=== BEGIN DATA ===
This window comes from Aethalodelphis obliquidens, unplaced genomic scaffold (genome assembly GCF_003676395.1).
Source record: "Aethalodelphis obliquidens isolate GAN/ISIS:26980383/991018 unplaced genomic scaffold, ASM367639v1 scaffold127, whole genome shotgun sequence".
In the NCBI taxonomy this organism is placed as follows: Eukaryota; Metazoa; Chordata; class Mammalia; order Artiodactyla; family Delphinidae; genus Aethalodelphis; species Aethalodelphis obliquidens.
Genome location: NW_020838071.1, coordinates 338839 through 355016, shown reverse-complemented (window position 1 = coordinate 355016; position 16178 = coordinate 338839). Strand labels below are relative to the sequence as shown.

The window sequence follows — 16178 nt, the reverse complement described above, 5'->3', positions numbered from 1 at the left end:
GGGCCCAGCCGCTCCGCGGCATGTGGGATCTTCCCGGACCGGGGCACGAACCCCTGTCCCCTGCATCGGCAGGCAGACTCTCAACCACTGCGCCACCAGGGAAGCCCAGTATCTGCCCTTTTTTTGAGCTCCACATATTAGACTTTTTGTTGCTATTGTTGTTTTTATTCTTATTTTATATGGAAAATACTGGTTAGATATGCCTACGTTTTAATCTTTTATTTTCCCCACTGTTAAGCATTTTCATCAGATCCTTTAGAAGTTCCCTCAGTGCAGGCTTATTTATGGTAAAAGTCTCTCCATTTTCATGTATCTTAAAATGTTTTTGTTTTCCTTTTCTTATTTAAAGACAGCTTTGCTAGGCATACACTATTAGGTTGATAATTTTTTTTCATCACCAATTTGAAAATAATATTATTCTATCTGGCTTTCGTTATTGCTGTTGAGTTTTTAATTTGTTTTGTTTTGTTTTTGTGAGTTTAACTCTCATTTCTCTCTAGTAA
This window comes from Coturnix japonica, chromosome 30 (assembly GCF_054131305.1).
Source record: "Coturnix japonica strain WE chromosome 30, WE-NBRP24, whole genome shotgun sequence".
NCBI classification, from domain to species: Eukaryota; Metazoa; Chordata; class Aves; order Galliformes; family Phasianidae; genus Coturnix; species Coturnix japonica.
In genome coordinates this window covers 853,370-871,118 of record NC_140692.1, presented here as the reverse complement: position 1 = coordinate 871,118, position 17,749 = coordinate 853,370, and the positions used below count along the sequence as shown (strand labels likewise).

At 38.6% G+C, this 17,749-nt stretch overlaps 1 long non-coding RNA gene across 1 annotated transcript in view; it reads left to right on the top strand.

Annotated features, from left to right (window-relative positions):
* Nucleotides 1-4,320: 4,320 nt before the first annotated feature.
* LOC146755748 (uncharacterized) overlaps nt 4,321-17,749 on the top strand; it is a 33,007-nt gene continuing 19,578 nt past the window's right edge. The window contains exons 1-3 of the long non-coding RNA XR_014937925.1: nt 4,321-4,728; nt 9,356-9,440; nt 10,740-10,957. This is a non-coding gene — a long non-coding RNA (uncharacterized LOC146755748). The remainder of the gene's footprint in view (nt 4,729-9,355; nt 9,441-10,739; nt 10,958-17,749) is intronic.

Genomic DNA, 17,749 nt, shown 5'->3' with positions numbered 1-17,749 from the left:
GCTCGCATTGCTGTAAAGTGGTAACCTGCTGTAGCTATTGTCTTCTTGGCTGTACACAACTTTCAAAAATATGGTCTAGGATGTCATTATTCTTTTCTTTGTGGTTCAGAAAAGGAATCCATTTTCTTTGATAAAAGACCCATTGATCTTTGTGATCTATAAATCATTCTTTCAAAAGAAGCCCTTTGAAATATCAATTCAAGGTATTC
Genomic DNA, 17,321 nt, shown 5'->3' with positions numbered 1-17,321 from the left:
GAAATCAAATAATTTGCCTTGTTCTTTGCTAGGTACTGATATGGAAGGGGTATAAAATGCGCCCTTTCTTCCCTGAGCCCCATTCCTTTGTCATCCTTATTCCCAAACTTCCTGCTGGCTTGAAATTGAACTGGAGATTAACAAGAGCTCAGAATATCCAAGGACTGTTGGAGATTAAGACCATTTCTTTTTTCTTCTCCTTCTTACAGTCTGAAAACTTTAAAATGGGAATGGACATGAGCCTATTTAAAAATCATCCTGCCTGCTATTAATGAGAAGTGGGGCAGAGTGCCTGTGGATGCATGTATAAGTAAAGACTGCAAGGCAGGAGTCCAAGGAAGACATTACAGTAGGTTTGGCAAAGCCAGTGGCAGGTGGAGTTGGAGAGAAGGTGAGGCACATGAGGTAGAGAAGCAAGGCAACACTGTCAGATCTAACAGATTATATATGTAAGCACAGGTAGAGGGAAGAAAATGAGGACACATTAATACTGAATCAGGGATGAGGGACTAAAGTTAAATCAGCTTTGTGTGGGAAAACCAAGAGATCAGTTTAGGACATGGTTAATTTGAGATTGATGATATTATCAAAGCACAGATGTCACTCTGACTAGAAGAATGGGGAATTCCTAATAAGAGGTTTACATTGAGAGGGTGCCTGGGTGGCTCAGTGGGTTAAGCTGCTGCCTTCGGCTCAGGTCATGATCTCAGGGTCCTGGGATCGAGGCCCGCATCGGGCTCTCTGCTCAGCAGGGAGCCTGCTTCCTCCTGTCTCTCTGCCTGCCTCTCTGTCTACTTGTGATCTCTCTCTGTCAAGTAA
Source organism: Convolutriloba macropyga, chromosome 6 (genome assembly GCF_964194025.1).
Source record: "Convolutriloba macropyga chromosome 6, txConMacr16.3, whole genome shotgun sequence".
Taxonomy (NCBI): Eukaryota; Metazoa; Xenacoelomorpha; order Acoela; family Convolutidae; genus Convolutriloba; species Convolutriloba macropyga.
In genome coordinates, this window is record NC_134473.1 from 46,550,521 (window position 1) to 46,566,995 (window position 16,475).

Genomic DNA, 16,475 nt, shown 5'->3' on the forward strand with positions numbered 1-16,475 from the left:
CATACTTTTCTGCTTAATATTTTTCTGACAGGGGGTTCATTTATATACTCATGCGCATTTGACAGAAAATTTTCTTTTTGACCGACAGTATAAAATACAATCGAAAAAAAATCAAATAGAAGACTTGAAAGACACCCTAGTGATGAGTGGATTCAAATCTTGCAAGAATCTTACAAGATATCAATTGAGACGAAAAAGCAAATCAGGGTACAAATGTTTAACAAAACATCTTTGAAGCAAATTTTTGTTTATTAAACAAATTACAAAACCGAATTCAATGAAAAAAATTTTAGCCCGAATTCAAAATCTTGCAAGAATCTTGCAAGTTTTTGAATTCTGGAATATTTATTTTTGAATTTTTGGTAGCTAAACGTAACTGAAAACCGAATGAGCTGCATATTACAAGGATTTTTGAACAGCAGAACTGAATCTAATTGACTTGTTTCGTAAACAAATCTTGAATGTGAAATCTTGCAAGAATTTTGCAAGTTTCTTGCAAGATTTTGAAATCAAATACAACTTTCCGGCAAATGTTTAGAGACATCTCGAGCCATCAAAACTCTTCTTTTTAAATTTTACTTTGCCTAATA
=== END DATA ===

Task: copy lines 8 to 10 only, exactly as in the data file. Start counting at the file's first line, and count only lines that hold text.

Source record: "Coturnix japonica strain WE chromosome 30, WE-NBRP24, whole genome shotgun sequence".
NCBI classification, from domain to species: Eukaryota; Metazoa; Chordata; class Aves; order Galliformes; family Phasianidae; genus Coturnix; species Coturnix japonica.
In genome coordinates this window covers 853,370-871,118 of record NC_140692.1, presented here as the reverse complement: position 1 = coordinate 871,118, position 17,749 = coordinate 853,370, and the positions used below count along the sequence as shown (strand labels likewise).